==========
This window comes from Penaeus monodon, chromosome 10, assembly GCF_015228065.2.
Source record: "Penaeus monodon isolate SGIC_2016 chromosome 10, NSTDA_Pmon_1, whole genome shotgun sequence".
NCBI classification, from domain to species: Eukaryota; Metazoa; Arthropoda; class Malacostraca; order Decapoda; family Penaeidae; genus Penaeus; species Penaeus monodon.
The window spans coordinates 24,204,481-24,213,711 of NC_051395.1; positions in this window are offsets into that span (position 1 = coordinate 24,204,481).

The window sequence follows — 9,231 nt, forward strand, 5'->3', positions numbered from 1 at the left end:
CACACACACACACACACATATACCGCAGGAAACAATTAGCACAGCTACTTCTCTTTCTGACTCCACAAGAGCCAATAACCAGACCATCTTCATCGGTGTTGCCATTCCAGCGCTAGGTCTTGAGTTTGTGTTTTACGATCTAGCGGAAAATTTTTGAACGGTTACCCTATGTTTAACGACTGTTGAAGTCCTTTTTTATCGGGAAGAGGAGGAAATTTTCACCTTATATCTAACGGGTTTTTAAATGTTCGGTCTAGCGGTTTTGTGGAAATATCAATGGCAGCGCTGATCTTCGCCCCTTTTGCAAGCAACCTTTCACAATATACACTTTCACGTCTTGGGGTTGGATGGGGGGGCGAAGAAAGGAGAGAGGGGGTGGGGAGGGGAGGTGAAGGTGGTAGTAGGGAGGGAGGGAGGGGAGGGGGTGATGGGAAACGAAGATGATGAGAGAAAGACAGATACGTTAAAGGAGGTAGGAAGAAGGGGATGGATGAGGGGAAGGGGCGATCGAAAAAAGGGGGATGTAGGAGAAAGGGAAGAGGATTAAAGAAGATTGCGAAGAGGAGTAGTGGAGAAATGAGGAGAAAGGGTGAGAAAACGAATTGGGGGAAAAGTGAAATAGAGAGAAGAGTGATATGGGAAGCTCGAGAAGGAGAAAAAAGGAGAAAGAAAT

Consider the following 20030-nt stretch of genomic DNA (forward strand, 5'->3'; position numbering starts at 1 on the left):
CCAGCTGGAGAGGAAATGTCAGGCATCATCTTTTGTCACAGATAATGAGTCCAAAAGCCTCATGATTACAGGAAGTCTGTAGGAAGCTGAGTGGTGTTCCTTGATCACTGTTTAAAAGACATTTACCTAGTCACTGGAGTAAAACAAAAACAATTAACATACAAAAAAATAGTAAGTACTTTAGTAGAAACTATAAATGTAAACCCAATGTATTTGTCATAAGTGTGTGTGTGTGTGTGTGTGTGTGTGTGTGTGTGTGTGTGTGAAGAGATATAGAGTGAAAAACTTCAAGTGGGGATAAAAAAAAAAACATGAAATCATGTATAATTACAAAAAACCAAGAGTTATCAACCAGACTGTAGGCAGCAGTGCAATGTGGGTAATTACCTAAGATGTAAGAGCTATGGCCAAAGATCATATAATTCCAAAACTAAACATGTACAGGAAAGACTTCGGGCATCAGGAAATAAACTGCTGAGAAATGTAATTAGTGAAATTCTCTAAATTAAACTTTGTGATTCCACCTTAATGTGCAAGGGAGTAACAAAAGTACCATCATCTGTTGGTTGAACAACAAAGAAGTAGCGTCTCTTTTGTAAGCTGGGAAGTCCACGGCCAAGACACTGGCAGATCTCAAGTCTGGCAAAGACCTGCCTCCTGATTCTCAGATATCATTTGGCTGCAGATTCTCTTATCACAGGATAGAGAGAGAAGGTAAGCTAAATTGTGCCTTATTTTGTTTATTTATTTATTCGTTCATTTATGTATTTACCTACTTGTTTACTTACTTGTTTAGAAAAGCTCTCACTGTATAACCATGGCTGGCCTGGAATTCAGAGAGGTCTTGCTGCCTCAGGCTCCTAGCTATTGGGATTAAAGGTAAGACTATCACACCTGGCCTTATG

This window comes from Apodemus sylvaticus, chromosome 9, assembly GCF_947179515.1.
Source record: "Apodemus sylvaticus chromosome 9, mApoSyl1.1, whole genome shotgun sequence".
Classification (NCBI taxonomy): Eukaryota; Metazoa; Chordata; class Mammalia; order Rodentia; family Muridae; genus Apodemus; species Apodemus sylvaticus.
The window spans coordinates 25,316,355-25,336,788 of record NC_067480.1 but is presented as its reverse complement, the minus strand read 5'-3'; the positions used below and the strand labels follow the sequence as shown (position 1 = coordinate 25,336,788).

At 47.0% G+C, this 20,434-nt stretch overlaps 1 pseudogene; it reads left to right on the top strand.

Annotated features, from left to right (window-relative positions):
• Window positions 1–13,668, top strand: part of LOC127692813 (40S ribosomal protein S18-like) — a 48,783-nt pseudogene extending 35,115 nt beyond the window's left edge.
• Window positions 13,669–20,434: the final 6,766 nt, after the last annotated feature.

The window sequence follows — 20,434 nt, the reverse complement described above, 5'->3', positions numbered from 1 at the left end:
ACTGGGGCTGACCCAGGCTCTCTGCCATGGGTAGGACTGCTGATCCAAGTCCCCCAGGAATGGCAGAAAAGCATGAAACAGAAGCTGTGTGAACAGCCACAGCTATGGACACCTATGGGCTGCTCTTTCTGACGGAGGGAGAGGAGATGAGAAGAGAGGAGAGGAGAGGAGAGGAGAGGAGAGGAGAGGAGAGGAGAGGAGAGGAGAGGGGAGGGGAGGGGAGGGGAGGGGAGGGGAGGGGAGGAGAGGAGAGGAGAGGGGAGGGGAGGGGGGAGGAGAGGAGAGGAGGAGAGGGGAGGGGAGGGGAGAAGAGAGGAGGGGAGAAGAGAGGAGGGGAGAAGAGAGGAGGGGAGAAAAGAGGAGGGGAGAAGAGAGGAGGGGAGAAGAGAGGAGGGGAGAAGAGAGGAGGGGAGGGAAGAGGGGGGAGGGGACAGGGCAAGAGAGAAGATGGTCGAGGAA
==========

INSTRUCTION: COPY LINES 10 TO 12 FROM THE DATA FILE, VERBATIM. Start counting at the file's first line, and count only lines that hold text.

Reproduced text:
Source record: "Apodemus sylvaticus chromosome 9, mApoSyl1.1, whole genome shotgun sequence".
Classification (NCBI taxonomy): Eukaryota; Metazoa; Chordata; class Mammalia; order Rodentia; family Muridae; genus Apodemus; species Apodemus sylvaticus.
The window spans coordinates 25,316,355-25,336,788 of record NC_067480.1 but is presented as its reverse complement, the minus strand read 5'-3'; the positions used below and the strand labels follow the sequence as shown (position 1 = coordinate 25,336,788).